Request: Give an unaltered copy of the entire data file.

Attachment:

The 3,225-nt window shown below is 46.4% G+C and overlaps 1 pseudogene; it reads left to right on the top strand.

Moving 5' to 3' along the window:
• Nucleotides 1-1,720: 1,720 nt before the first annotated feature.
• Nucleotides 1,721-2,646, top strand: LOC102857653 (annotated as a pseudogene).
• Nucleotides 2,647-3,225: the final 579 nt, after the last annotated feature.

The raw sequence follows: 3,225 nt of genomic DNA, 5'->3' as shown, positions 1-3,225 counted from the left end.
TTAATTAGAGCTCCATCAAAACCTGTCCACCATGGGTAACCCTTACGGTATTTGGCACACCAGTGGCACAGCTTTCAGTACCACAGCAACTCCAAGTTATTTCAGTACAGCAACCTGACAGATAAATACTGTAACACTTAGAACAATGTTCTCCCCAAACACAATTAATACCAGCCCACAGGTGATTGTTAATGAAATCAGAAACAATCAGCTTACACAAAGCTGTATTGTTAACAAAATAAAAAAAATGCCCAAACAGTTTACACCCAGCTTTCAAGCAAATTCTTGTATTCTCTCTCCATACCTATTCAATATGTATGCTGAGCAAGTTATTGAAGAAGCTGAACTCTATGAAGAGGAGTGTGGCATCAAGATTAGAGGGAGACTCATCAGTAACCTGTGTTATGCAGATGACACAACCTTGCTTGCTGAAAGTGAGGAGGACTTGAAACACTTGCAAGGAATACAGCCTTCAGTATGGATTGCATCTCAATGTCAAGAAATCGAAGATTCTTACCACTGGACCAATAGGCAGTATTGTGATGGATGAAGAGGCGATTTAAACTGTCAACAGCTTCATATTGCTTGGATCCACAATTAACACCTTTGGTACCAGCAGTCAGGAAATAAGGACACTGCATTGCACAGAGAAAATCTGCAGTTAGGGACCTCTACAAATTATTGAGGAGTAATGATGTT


The 3,225-nt window shown below is 46.4% G+C and overlaps 1 pseudogene; it reads left to right on the top strand.

Moving 5' to 3' along the window:
• Nucleotides 1-1,720: 1,720 nt before the first annotated feature.
• Nucleotides 1,721-2,646, top strand: LOC102857653 (annotated as a pseudogene).
• Nucleotides 2,647-3,225: the final 579 nt, after the last annotated feature.

The raw sequence follows: 3,225 nt of genomic DNA, 5'->3' as shown, positions 1-3,225 counted from the left end.
TTAATTAGAGCTCCATCAAAACCTGTCCACCATGGGTAACCCTTACGGTATTTGGCACACCAGTGGCACAGCTTTCAGTACCACAGCAACTCCAAGTTATTTCAGTACAGCAACCTGACAGATAAATACTGTAACACTTAGAACAATGTTCTCCCCAAACACAATTAATACCAGCCCACAGGTGATTGTTAATGAAATCAGAAACAATCAGCTTACACAAAGCTGTATTGTTAACAAAATAAAAAAAATGCCCAAACAGTTTACACCCAGCTTTCAAGCAAATTCTTGTATTCTCTCTCCATACCTATTCAATATGTATGCTGAGCAAGTTATTGAAGAAGCTGAACTCTATGAAGAGGAGTGTGGCATCAAGATTAGAGGGAGACTCATCAGTAACCTGTGTTATGCAGATGACACAACCTTGCTTGCTGAAAGTGAGGAGGACTTGAAACACTTGCAAGGAATACAGCCTTCAGTATGGATTGCATCTCAATGTCAAGAAATCGAAGATTCTTACCACTGGACCAATAGGCAGTATTGTGATGGATGAAGAGGCGATTTAAACTGTCAACAGCTTCATATTGCTTGGATCCACAATTAACACCTTTGGTACCAGCAGTCAGGAAATAAGGACACTGCATTGCACAGAGAAAATCTGCAGTTAGGGACCTCTACAAATTATTGAGGAGTAATGATGTT